Possibly nothing more than a ruse by Nadjari—the actress later declined to testify in court—Gabor’s dramatic allegation nevertheless placed Murphy and Kuhn at the scene of a crime. It was a different crime, but it was enough to get them jailed. “I got an indictment on them,” says Nadjari triumphantly. “By 4 PM [that day], I got a phone call saying Kuhn wanted to speak with me.”
The beach boys, it turned out, did not like the view from inside the Manhattan Detention Complex, known as The Tombs for its oppressive architecture. With the jail’s dark, gray walls staring them in the face, they decided to cut a deal. They confessed to the museum heist. On January 9, the newspapers reported that the jewels had been retrieved from a bus-station locker in downtown Miami. For his role in the theft, Murphy got 21 months.
Prison did little to diminish Murphy’s or his friends’ celebrity. “When they came back [in 1967], I did a story on them,” says crime writer Edna Buchanan, then a reporter for the Miami Beach Daily Sun. “Old people [on Miami Beach] treated them like conquering heroes.”
When he was apprehended a few months later for breaking into the home of a Miami Beach socialite, it sounded like vintage Murph the Surf. This time, however, there was a difference. Things had gotten rough. Murphy, working with a different set of accomplices, had threatened to pour boiling water on the woman’s eight-year-old niece if the woman didn’t cooperate. When the cops showed up, he ran through a glass door trying to get away.
At the hospital following his arrest, the former trick diver showed he still had a performer’s instincts. “They were suturing [his face] up,” recalls Buchanan, “and I said, ‘Jack, what happened?’ And he said, ‘I cut myself shaving.’ He never lost that bravado.”
It was undeniable, though, that Murphy’s once appealing bad-boy act was growing darker. In late 1967, two women’s bodies were found in Whiskey Creek, a drainage canal near the Intracoastal in Hollywood. By the spring, police had traced the crime to Murphy. The women, it seems, had stolen half a million dollars in securities from their Los Angeles employer. After traveling to South Florida, they sought out Murphy and another man, Jack Griffith, hoping they would help them cash their loot. Instead, police said, the men killed them for the money.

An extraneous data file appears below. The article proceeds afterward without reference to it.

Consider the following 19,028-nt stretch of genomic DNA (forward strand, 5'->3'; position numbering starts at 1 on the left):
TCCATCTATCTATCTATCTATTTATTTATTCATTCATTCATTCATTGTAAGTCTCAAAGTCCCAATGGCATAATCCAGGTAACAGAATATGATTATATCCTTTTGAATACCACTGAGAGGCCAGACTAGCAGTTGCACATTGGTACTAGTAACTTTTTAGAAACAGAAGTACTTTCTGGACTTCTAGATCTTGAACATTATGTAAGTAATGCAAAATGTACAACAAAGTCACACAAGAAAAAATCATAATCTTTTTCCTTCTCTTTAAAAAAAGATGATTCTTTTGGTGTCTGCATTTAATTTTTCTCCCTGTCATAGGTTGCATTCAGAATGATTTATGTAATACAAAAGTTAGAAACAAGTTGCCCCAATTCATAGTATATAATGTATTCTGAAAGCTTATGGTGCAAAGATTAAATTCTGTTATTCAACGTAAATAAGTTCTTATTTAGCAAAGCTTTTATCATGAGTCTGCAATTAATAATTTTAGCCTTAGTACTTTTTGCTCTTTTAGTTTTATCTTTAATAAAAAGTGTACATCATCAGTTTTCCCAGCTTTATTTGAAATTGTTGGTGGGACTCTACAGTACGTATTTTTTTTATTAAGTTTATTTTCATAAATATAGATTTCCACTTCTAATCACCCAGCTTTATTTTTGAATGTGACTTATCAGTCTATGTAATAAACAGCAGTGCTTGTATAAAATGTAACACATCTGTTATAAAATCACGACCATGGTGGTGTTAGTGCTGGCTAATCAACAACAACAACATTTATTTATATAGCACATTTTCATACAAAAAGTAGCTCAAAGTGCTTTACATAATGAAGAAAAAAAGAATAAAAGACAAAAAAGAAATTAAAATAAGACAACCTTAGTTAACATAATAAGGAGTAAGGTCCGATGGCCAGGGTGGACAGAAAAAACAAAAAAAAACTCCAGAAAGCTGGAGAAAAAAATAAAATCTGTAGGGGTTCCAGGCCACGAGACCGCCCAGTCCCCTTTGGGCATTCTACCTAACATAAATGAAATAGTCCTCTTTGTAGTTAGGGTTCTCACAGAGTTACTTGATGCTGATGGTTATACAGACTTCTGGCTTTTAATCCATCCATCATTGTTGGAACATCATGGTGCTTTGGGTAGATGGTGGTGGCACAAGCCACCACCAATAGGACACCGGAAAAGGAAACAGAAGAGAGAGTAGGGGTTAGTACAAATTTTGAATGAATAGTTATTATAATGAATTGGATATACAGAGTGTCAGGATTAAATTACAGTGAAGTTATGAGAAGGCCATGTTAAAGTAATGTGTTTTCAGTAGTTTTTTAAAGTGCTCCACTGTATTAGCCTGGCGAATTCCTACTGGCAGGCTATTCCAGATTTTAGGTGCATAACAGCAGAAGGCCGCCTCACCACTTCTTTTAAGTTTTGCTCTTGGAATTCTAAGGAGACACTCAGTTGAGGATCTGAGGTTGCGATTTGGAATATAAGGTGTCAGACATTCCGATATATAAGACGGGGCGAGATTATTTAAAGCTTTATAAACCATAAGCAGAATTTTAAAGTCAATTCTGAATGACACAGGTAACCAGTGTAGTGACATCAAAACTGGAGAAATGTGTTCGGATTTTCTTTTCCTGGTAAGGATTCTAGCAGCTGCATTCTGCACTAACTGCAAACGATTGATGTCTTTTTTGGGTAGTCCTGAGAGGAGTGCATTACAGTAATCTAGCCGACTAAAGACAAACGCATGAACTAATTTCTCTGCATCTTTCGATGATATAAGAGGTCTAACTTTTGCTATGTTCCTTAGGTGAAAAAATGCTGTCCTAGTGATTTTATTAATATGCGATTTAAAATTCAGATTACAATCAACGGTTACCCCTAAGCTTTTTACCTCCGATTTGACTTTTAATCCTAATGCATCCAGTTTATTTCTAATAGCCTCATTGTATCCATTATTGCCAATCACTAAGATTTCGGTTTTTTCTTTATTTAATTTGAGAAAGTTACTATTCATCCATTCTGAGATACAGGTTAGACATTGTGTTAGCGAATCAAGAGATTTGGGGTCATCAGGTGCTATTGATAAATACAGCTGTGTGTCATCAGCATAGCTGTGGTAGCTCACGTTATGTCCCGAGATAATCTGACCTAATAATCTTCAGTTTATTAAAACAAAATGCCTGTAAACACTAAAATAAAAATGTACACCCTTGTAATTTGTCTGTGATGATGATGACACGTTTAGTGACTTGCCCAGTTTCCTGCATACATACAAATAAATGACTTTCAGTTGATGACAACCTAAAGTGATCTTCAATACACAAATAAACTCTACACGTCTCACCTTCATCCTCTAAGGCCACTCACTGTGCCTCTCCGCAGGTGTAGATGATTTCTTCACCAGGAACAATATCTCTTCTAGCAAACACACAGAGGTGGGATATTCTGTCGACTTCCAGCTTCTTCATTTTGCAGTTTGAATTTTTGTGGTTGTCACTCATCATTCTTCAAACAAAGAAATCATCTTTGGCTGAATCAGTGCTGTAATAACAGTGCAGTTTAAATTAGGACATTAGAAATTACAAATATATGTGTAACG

It was nasty stuff. The women were taken out on a boat and bludgeoned, their stomachs cut open so decomposition gasses wouldn’t bring their bodies to the surface. Then they were weighted down with cement blocks and thrown overboard. At trial, Murphy was convicted of first-degree murder and sentenced to life. He was paroled in 1986. When the subject of Whiskey Creek comes up, Murphy becomes uncharacteristically reticent. “I’m out there, driving a boat, and all of a sudden a nightmare takes place,” is all he’ll say about that day.
“[Whiskey Creek] screwed up the image of the ‘beach-boy burglars,’” says Kuhn. “It was so out of character.” Maybe that’s the reason Murphy won’t discuss it. He’d rather be remembered as the swashbuckling hero of the Star of India caper. (When told that his old nemesis Nadjari is still around at age 86, Murphy exclaims, “You’re kidding! You’ve got to give me his number. He’s got great photos of me!”)
These days, Murphy is active in Champions for Life, a Christian ministry that counsels inmates. Every year, he travels from his home on the west coast of Florida to more than 100 prisons, spreading his faith—and his fame. “When I go back to the prisons,” he notes, “the guys say, ‘I want what you got,’ [so] I tell them what the Lord says: ‘If your life is pleasing to me, I will open doors for you.’” And then, because he knows how important a man like that can be, Murph the Surf smiles.
TOP IMAGE: Murph the Surf, handcuffed to a transvestite, fl ashes his brand of Jet Age swagger for the cameras outside a Manhattan police station in early 1965.
BOTTOM IMAGE: Murphy with girlfriend Bonnie Lou Sutera in court. The strain of the case proved too much for the 22-year-old; she committed suicide in Miami in December 1964.
PHOTOGRAPH BY bettmann/corbis and LYNN PELHAM/TIME LIFE PICTURES/GETTY IMAGES